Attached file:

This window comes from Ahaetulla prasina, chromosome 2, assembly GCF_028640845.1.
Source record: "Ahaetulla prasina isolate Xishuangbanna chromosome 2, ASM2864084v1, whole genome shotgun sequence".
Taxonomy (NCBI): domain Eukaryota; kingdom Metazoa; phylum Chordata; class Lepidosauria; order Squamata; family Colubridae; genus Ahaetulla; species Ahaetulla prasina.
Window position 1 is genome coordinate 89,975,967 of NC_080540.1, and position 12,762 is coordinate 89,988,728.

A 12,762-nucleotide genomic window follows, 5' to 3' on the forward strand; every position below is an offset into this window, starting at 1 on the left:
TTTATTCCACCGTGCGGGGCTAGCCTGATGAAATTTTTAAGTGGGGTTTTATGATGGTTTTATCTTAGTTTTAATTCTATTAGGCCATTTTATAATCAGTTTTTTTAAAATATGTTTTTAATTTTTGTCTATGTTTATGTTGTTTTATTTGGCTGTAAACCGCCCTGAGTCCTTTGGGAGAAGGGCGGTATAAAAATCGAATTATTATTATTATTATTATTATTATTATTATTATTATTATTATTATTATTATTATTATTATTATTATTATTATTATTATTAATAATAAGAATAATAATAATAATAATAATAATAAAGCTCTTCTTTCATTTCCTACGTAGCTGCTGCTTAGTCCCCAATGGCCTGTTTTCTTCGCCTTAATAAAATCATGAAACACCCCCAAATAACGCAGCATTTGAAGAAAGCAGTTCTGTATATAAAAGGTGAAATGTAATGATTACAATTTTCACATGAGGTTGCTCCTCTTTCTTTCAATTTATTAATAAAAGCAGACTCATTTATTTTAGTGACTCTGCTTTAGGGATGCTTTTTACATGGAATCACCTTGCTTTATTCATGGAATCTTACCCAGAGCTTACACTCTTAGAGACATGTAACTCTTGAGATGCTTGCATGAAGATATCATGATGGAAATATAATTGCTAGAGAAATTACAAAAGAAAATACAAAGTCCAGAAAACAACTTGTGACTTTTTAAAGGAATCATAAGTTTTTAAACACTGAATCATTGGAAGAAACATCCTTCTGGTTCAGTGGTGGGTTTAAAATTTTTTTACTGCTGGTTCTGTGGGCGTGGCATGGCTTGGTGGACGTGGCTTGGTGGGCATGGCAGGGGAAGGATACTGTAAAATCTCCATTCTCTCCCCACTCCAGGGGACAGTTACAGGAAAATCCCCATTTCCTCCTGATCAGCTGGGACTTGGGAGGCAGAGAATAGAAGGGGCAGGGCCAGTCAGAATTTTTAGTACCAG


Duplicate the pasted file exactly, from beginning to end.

This window comes from Ahaetulla prasina, chromosome 2, assembly GCF_028640845.1.
Source record: "Ahaetulla prasina isolate Xishuangbanna chromosome 2, ASM2864084v1, whole genome shotgun sequence".
Taxonomy (NCBI): domain Eukaryota; kingdom Metazoa; phylum Chordata; class Lepidosauria; order Squamata; family Colubridae; genus Ahaetulla; species Ahaetulla prasina.
Window position 1 is genome coordinate 89,975,967 of NC_080540.1, and position 12,762 is coordinate 89,988,728.

A 12,762-nucleotide genomic window follows, 5' to 3' on the forward strand; every position below is an offset into this window, starting at 1 on the left:
TTTATTCCACCGTGCGGGGCTAGCCTGATGAAATTTTTAAGTGGGGTTTTATGATGGTTTTATCTTAGTTTTAATTCTATTAGGCCATTTTATAATCAGTTTTTTTAAAATATGTTTTTAATTTTTGTCTATGTTTATGTTGTTTTATTTGGCTGTAAACCGCCCTGAGTCCTTTGGGAGAAGGGCGGTATAAAAATCGAATTATTATTATTATTATTATTATTATTATTATTATTATTATTATTATTATTATTATTATTATTATTATTATTATTATTATTAATAATAAGAATAATAATAATAATAATAATAATAAAGCTCTTCTTTCATTTCCTACGTAGCTGCTGCTTAGTCCCCAATGGCCTGTTTTCTTCGCCTTAATAAAATCATGAAACACCCCCAAATAACGCAGCATTTGAAGAAAGCAGTTCTGTATATAAAAGGTGAAATGTAATGATTACAATTTTCACATGAGGTTGCTCCTCTTTCTTTCAATTTATTAATAAAAGCAGACTCATTTATTTTAGTGACTCTGCTTTAGGGATGCTTTTTACATGGAATCACCTTGCTTTATTCATGGAATCTTACCCAGAGCTTACACTCTTAGAGACATGTAACTCTTGAGATGCTTGCATGAAGATATCATGATGGAAATATAATTGCTAGAGAAATTACAAAAGAAAATACAAAGTCCAGAAAACAACTTGTGACTTTTTAAAGGAATCATAAGTTTTTAAACACTGAATCATTGGAAGAAACATCCTTCTGGTTCAGTGGTGGGTTTAAAATTTTTTTACTGCTGGTTCTGTGGGCGTGGCATGGCTTGGTGGACGTGGCTTGGTGGGCATGGCAGGGGAAGGATACTGTAAAATCTCCATTCTCTCCCCACTCCAGGGGACAGTTACAGGAAAATCCCCATTTCCTCCTGATCAGCTGGGACTTGGGAGGCAGAGAATAGAAGGGGCAGGGCCAGTCAGAATTTTTAGTACCAG